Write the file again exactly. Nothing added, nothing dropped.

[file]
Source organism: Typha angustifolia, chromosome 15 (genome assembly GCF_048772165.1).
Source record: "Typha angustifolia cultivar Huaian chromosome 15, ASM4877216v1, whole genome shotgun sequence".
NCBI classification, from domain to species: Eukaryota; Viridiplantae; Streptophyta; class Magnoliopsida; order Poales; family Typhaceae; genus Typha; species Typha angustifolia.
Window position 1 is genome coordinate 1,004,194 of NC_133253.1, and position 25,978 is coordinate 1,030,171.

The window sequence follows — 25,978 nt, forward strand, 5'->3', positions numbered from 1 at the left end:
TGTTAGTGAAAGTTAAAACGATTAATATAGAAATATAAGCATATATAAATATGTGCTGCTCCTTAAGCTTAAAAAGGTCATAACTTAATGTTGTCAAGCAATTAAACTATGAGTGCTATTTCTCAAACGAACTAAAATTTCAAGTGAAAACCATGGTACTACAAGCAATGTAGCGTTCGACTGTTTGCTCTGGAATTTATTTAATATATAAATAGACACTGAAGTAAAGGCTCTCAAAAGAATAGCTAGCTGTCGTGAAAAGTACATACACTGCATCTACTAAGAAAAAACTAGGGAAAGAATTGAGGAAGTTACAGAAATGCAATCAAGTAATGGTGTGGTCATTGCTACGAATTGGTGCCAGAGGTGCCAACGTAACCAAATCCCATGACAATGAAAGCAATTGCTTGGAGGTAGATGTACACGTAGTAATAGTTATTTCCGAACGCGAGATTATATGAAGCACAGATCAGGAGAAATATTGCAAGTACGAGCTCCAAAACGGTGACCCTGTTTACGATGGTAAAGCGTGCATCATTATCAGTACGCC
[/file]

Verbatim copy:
Source organism: Typha angustifolia, chromosome 15 (genome assembly GCF_048772165.1).
Source record: "Typha angustifolia cultivar Huaian chromosome 15, ASM4877216v1, whole genome shotgun sequence".
NCBI classification, from domain to species: Eukaryota; Viridiplantae; Streptophyta; class Magnoliopsida; order Poales; family Typhaceae; genus Typha; species Typha angustifolia.
Window position 1 is genome coordinate 1,004,194 of NC_133253.1, and position 25,978 is coordinate 1,030,171.

The window sequence follows — 25,978 nt, forward strand, 5'->3', positions numbered from 1 at the left end:
TGTTAGTGAAAGTTAAAACGATTAATATAGAAATATAAGCATATATAAATATGTGCTGCTCCTTAAGCTTAAAAAGGTCATAACTTAATGTTGTCAAGCAATTAAACTATGAGTGCTATTTCTCAAACGAACTAAAATTTCAAGTGAAAACCATGGTACTACAAGCAATGTAGCGTTCGACTGTTTGCTCTGGAATTTATTTAATATATAAATAGACACTGAAGTAAAGGCTCTCAAAAGAATAGCTAGCTGTCGTGAAAAGTACATACACTGCATCTACTAAGAAAAAACTAGGGAAAGAATTGAGGAAGTTACAGAAATGCAATCAAGTAATGGTGTGGTCATTGCTACGAATTGGTGCCAGAGGTGCCAACGTAACCAAATCCCATGACAATGAAAGCAATTGCTTGGAGGTAGATGTACACGTAGTAATAGTTATTTCCGAACGCGAGATTATATGAAGCACAGATCAGGAGAAATATTGCAAGTACGAGCTCCAAAACGGTGACCCTGTTTACGATGGTAAAGCGTGCATCATTATCAGTACGCC